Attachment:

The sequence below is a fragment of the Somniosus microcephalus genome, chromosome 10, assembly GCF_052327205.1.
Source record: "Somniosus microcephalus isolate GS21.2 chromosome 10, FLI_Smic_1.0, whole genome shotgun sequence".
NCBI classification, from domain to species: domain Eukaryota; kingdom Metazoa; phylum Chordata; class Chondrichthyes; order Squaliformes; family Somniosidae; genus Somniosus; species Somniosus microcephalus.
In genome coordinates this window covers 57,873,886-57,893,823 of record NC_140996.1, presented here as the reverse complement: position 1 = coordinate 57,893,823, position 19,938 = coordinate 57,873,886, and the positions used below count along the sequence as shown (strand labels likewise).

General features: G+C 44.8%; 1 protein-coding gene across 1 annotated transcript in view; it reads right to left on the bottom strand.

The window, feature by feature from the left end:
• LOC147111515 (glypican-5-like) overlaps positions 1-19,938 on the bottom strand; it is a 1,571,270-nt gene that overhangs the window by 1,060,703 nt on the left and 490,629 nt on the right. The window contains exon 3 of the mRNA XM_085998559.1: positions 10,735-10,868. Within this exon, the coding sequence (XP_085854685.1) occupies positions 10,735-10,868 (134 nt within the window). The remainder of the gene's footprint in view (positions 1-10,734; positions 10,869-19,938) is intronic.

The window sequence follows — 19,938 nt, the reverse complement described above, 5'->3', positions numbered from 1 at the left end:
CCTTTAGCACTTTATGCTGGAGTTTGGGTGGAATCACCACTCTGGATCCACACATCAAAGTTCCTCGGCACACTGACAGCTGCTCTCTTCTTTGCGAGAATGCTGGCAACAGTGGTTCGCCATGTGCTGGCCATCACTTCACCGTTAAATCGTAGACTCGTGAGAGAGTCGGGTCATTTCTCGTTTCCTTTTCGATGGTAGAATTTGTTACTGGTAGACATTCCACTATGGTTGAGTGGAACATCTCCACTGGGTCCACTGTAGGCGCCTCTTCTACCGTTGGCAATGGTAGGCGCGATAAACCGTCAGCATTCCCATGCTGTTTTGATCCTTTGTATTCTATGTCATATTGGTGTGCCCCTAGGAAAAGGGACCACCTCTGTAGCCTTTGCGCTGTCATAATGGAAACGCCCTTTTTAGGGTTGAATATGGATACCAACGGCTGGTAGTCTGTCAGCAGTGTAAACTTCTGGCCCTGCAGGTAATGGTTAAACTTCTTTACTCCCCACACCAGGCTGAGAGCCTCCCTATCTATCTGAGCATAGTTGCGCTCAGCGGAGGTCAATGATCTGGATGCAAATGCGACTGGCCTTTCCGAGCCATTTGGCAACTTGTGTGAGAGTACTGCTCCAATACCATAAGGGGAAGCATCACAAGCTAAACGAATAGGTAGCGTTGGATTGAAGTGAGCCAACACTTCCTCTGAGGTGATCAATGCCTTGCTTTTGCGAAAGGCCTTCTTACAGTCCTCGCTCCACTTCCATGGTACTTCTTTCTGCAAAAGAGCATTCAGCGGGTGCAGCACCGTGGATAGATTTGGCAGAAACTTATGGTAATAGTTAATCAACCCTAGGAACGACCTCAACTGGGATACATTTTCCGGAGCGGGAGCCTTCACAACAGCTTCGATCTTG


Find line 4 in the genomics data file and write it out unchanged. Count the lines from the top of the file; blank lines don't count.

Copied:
In genome coordinates this window covers 57,873,886-57,893,823 of record NC_140996.1, presented here as the reverse complement: position 1 = coordinate 57,893,823, position 19,938 = coordinate 57,873,886, and the positions used below count along the sequence as shown (strand labels likewise).